Book #27

Aphorisms on Love and Hate by Friedrich Nietzsche

This volume contains a selection of Nietzsche's brilliant and challenging aphorisms, examining the pleasures of revenge, the falsity of pity, and the incompatibility of marriage with the philosophical life.

Trying to read the first few pages of this was like a slap in the face. I've never felt so utterly idiotic, so unworldly, and so stupid. I had to slow my reading down to a snail's pace, and chew each word slowly to really ensure I was picking out the correct meaning. I even read some paragraphs out loud to truly cement my understanding. Although I continued this cautionary tread for all fifty-five pages, my initial panic subsided, and I began to really connect with Nietzsche's maxims.

The volume seems a bit haphazardly put together, almost like a book of quotes: Nietzsche on love, Nietzsche on marriage, Nietzsche on tragedy of childhood. This meant a real lack of message, and made me wish I'd started my philosophy journey elsewhere.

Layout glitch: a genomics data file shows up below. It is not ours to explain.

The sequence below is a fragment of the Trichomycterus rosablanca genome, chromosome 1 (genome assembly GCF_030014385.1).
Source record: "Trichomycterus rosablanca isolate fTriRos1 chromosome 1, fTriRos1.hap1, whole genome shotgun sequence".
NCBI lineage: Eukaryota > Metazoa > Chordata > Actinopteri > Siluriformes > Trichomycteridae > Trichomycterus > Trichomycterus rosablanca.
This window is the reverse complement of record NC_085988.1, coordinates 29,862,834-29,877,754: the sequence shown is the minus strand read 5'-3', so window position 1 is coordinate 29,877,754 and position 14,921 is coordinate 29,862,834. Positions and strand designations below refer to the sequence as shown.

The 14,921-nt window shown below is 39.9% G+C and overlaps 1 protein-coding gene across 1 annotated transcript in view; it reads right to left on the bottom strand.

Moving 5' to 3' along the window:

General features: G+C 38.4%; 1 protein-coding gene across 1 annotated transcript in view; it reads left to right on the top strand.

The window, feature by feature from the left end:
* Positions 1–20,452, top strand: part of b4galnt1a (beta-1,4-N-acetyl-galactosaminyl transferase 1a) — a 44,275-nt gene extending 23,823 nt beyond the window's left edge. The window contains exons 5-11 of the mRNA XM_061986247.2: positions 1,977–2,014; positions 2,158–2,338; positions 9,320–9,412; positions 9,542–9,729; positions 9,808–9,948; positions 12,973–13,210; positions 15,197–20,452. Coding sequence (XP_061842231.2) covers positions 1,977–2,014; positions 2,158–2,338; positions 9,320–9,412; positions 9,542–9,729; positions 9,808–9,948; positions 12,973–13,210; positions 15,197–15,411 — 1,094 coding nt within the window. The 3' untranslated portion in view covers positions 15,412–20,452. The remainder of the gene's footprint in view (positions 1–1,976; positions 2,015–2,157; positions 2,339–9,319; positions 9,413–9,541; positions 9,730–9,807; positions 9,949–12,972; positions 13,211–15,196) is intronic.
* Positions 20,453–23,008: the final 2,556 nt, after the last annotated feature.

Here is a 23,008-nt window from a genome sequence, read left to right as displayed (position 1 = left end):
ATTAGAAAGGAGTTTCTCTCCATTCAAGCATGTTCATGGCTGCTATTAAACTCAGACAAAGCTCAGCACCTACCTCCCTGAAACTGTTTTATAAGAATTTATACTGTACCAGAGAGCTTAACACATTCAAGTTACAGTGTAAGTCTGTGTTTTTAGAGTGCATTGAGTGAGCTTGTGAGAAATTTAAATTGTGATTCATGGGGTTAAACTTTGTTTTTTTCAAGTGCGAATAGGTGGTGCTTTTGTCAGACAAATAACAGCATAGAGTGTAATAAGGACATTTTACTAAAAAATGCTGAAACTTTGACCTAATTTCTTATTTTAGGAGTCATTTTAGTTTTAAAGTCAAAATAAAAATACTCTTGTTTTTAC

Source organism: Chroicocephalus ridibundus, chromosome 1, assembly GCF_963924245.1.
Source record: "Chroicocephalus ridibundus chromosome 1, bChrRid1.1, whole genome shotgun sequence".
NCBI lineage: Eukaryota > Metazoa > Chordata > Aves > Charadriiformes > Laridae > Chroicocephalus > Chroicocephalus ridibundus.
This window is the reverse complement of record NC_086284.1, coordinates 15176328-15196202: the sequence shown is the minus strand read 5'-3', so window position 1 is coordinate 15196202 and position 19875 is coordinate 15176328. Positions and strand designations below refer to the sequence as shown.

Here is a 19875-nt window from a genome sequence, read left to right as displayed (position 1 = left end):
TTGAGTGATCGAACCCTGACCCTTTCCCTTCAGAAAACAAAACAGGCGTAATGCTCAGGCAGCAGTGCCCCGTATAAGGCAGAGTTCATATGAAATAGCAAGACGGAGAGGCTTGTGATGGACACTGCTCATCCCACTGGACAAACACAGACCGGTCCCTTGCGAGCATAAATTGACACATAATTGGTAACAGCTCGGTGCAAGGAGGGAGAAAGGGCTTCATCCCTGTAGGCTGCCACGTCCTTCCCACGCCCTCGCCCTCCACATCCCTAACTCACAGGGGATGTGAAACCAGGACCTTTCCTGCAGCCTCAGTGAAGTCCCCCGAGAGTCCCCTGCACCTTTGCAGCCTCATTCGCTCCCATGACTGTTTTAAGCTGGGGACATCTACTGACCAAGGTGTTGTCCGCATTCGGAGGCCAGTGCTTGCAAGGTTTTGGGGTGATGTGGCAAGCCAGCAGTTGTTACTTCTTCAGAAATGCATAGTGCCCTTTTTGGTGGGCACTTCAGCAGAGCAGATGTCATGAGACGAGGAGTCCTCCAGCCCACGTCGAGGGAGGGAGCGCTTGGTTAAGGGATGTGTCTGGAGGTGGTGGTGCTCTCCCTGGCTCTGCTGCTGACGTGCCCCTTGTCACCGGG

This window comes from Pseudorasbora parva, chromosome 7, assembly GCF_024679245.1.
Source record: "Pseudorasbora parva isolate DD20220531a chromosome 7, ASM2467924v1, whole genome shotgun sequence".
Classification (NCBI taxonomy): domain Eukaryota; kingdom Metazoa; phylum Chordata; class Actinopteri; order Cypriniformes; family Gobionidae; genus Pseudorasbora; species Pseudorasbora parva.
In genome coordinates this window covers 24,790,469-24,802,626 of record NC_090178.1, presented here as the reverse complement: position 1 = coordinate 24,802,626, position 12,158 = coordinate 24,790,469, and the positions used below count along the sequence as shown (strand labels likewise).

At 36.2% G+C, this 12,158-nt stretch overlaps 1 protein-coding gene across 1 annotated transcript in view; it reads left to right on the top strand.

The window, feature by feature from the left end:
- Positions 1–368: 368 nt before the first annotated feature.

My favourite of these aphorisms was the one on twofold kind of equality: "The craving for equality can be expressed either by the wish to draw all others down to one's level (by belittling, excluding, tripping them up) or by the wish to draw oneself up with everyone else (by appreciating, helping, taking pleasure in others' success)." An important one for me.

I enjoyed the first half (power, jealousy, revenge) more than the second half (love, marriage, husbands, wives) as this is where the sexist views began to rear their ugly heads. Despite this, Nietzsche had already mentioned that we're an evolving species of opinion, and customs of the past may seem odd to the people of the present, purely because we're used to better things, and struggle to understand. I'll let him off.

His thoughts are powerful ones to consider, and I'm glad I picked this up. I only wish I had ventured into a real Nietzsche volume before doing so. This is more of a whistle-stop tour of his views on love and hate.